Pomegranates are thick-skinned fruits whose name means "apple with seeds." the pulp contains juicy seeds that travelers used for a drink. http://www.handofgod.com.au/attachments/Image/ten_commandments5.gif http://www.jedword.com/wp-content/uploads/2012/06/Abraham1.gif Abraham The Ancient Hebrews. http://www.abrahams-legacy.org/_domain/abrahams-legacy.org/images/family-tree.gif papyrus : http://legacy.earlham.edu/~seidti/iam/tc_pap66.html Papyrus
used to make
paper. http://mishkanministries.org/theark.php The Ark of the Covenant
where the 10 Commandments
are kept, according to
the bible Judson, Knight. Ancient Civilization Almanac. Vol. India-Egypt. United States: UXL Gale Group, 2000. Print.
This was a good source because it is an Almanac and is edited and fact-checked by experts Donovan, Hedley. The Israelites. New York: Time-Life, 1975. Print. It was written by a professional association, The Time Life editors who have piblished many other almanacs The Talmud Their history is broken up into three main sections/periods; the Pentateuch, the Talmud, and post Talmudic literature.
The Pentateuch period formed the basis of the Talmud.
God was consequently the highest power source of law.
The Talmud is a vast collection of Jewish laws and traditions that was was based on the bible.
The Hebrews were governed by their religion, monotheism, considering the fact that the Talmud was based on the bible.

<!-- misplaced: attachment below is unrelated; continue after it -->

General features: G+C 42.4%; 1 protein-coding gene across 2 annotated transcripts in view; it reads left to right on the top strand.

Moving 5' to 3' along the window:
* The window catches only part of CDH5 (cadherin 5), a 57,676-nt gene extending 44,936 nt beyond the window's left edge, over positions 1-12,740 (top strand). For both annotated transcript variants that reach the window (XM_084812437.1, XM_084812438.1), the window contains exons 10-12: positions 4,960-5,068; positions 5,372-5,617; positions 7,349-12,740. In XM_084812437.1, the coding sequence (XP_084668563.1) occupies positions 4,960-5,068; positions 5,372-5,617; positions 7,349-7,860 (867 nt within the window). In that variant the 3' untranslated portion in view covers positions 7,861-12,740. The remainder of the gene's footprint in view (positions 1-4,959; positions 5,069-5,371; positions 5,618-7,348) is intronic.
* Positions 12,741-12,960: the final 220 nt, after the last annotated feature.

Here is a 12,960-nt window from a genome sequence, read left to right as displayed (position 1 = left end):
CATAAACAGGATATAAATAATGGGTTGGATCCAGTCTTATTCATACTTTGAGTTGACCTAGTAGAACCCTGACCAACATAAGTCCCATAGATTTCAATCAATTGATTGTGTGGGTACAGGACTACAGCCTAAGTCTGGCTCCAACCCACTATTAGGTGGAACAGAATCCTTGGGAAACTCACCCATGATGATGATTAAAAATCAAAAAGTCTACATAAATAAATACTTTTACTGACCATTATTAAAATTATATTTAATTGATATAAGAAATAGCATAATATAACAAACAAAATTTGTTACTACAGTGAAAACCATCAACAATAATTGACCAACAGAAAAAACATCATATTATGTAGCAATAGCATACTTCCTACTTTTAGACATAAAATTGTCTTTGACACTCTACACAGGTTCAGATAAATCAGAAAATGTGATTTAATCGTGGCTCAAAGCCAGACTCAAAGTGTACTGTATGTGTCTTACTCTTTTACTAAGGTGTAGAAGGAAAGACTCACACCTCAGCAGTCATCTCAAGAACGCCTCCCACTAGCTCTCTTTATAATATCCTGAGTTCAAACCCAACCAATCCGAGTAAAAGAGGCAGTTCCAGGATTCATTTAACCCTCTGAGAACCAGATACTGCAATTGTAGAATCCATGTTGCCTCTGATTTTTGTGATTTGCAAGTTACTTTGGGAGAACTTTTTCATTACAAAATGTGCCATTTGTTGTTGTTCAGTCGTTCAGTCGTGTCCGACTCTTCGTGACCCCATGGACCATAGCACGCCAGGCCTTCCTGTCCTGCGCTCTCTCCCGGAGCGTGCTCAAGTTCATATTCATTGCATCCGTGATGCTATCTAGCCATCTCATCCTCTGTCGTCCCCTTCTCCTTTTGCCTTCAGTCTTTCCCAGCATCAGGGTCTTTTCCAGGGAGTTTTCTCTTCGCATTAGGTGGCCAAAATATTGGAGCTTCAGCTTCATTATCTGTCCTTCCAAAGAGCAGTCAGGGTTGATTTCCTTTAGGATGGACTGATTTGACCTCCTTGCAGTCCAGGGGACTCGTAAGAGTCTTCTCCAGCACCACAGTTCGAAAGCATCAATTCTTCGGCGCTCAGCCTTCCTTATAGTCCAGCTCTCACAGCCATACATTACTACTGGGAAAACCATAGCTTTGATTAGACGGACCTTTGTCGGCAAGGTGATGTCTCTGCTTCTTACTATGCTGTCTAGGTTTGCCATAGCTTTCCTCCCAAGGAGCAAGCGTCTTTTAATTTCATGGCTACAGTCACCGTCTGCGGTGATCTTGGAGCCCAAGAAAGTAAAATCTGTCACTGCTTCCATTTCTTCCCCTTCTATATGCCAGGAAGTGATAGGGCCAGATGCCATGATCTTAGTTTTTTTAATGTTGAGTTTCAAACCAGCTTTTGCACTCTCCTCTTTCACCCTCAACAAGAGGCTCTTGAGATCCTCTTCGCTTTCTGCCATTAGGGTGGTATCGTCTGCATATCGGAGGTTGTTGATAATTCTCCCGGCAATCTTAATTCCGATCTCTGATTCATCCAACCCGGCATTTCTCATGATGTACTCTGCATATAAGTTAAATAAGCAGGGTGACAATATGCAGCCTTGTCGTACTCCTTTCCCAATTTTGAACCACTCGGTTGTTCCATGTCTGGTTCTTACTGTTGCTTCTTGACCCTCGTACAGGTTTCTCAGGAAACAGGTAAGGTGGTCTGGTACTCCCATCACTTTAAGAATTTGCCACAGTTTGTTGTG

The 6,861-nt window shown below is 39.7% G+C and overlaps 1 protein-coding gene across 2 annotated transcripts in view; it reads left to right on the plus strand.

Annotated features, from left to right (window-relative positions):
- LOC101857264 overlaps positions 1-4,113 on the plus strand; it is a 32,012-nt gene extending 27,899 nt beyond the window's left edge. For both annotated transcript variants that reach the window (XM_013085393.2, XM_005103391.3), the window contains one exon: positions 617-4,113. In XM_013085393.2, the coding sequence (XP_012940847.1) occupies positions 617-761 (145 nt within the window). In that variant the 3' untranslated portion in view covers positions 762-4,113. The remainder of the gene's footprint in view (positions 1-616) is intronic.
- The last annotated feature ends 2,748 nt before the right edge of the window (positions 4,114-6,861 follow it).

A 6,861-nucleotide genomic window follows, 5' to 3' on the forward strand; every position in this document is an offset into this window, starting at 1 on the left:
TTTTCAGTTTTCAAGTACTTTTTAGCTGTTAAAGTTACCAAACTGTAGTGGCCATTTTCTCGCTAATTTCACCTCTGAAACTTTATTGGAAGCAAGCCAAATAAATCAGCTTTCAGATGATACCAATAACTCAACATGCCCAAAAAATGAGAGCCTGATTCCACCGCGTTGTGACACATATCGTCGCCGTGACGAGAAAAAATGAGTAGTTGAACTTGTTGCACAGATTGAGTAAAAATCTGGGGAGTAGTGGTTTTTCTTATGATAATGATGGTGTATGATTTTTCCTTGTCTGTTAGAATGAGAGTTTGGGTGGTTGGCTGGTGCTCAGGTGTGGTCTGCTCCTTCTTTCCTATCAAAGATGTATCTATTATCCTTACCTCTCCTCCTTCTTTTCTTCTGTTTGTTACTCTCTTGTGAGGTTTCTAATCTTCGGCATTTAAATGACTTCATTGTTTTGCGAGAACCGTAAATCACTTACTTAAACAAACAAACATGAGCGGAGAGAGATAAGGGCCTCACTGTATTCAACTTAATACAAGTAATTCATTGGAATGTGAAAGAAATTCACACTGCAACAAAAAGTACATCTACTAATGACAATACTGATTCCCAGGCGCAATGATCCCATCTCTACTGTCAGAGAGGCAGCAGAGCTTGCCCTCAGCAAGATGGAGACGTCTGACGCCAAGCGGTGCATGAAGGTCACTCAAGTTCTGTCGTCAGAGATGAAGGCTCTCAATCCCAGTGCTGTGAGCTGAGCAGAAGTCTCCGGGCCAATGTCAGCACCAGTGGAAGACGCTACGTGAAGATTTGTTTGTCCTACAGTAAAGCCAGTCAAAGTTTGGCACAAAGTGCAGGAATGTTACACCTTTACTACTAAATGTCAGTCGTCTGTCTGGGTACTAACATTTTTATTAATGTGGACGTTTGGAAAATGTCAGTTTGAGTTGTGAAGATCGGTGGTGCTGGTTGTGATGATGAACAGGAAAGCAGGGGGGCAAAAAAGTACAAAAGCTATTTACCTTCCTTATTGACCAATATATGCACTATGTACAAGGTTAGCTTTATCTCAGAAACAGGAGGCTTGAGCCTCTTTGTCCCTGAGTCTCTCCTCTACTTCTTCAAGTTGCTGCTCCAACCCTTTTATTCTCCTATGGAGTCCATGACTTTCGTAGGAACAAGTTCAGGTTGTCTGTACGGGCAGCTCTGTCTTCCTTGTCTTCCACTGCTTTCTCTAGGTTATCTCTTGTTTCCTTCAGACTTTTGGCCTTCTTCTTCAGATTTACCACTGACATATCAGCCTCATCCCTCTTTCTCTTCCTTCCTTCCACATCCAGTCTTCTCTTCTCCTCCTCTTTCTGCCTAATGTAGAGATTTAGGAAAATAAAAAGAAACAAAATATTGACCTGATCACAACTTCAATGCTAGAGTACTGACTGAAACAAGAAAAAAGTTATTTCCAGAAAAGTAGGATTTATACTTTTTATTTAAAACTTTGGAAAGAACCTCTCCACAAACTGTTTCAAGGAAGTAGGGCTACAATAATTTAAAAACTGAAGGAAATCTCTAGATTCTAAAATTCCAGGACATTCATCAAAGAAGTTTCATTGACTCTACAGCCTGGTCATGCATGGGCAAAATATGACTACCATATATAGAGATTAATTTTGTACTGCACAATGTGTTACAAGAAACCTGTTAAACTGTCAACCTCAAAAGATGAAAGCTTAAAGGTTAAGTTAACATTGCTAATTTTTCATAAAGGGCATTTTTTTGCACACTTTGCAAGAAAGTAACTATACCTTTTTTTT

The Talmud was also based on the Torah.
The Torah which is translated to mean "the law" is made up of five books of the Testament. The Torah was given to Moses by the gods themselves on the top of Mount Sinai. It covers Jewish history from the Genesis(the creation of the world) through Exodus(the escape from Egypt.)
The Talmud, like the Torah, had no distinction between religion and secular law.
In criminal law death penalties were rare and almost impossible to be sentenced with. Any punishments inflicted were very mild. http://www.google.com/imgres?q=the+talmud&um=1&hl=en&tbo=d&biw=1441&bih=677&tbm=isch&tbnid=_Umo4HWbdMFV8M:&imgrefurl=http://www.islamweb.net/emainpage/index.php%3Fpage%3Darticles%26id%3D164809&docid=SIQ2ahV7mqfwMM&imgurl=http://www.islamweb.net/articlespictures/E_1775/164809.jpg&w=250&h=200&ei=OmycUMy0DNG90QH-m4CoCg&zoom=1&iact=hc&vpx=386&vpy=272&dur=643&hovh=160&hovw=200&tx=71&ty=93&sig=109164413938614115236&page=1&tbnh=153&tbnw=177&start=0&ndsp=28&ved=1t:429,r:12,s:0,i:160 The Fall of the Hebrews continued... The Syrian ruler Antiochus IV wanted to stop Jewish practices. To prevent this from happening Jewish commander Judah Maccabee overcame the Syrian army and won many battles. After his victory Judah reentered the Temple, cleansed it of its desecrations, and rededicated it.
For the next 700 years the Roman empire ruled the area. They were known as the Palestines.
From 37 to 4 B.C.E King Herod ruled over Judah with the Roman senate.
In 70 C.E the Hebrews/Jews revolted from the Romans.
For 3 years the Romans tried to regain power but they didn't succeed.